Feeling Our Way Into a Living Cosmos
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 These ponderings on the meaning of life find theoretical concepts and notional fancies so thick on the ground that readers may wish to approach the book armed with a machete. Personal meaning and orientation, argues freelance writer Heyneman, were thrown to the wind after the Copernican revolution, the Reformation, and the discovery of the New World. God was no longer in his heaven, time and space became infinite, and we lost our cosmological guideposts. Heyneman yearns for a simple and elegant order to help us reorient ourselves, to gain ``that all- embracing communal image of the whole of things and our place and function in it.'' In her search for a new cosmology, the author combs through hundreds of worldviews; explores three-dimensional surfaces buried in four-dimensional space; details the supposed balance of things prior to the Big Bang; and wades into the deep waters of the teachings of the mystic G.I. Gurdjieff. Heyneman's new cosmology take its cues from the very latest in matter/energy- time/space theories (which, she says, have returned boundaries, and hence the possibility of symmetry, to our lives), coupled with, and informed by, her appreciation of earlier cosmographies. A sample of Heyneman's requirements for self-realization includes: a sense of our centers of spiritual and physical gravity; regeneration of the memory palace via an architectural exploration; and a balanced, grounded life. Historical echoes abound throughout, as do some extremely powerful moments--including, for instance, the guided tour Heyneman gives through the mind-scape of her own memory palace, and the disturbing return to her family's summer home. A convincing vision quest that may, however, lose readers in its mazelike abundance of references and quotes. (Thirty-three line drawings--not seen)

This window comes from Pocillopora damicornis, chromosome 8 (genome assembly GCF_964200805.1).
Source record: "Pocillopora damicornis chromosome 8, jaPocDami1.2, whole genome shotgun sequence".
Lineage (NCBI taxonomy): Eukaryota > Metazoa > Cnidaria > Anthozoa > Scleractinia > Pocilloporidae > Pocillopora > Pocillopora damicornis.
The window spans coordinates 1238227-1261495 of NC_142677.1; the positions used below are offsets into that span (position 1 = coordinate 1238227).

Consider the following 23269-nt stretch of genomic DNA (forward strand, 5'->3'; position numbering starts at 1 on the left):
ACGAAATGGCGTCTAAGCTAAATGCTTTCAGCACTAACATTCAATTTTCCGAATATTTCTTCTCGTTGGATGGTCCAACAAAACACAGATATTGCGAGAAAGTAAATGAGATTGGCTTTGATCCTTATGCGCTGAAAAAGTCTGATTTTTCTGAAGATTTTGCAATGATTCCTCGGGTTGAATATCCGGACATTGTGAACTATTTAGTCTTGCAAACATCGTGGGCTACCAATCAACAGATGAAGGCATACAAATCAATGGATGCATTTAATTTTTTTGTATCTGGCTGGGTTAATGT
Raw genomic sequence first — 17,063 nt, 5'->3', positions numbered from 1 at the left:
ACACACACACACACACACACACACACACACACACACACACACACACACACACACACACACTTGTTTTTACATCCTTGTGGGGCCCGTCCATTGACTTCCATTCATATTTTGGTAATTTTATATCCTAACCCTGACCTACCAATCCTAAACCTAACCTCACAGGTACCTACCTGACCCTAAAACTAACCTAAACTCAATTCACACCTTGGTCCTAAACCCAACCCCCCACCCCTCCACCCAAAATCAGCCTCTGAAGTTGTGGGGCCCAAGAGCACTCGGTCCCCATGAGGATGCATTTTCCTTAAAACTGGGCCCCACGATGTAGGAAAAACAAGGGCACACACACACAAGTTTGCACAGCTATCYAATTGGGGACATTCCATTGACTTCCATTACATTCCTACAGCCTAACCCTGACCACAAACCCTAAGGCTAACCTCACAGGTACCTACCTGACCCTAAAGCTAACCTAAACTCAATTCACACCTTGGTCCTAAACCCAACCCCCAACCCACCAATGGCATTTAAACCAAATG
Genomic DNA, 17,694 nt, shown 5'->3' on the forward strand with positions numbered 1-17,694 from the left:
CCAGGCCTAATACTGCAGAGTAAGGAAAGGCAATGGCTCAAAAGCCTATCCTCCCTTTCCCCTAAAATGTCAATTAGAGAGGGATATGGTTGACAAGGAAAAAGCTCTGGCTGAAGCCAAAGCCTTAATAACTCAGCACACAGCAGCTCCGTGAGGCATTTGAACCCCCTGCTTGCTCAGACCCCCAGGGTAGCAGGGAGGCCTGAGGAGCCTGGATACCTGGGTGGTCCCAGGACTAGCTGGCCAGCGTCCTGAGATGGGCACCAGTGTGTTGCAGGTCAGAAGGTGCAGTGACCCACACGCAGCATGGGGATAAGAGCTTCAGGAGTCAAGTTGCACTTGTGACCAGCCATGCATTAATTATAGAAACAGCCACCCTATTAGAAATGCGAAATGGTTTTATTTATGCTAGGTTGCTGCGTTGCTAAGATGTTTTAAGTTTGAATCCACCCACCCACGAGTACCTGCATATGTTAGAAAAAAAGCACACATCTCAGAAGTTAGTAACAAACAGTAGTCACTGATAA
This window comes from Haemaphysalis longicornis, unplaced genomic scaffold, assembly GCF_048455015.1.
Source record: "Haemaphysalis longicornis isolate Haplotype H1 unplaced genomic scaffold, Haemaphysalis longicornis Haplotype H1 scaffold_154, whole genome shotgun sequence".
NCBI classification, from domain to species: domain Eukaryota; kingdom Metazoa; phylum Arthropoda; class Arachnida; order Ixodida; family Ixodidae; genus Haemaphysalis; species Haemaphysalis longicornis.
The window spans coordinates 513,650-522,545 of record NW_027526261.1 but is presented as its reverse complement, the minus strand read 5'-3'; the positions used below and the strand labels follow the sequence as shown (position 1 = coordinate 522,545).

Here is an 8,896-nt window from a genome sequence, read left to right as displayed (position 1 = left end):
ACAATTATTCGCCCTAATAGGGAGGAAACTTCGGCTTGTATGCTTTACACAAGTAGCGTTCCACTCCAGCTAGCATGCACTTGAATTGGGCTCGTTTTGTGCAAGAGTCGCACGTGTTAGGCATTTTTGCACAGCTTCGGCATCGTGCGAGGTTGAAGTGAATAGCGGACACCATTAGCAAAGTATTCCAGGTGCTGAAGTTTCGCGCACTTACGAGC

Pub Date: June 10th, 1993
ISBN: 0-87156-687-7
Page count: 224pp
Publisher: Random House
Review Posted Online:
Kirkus Reviews Issue: April 15th, 1993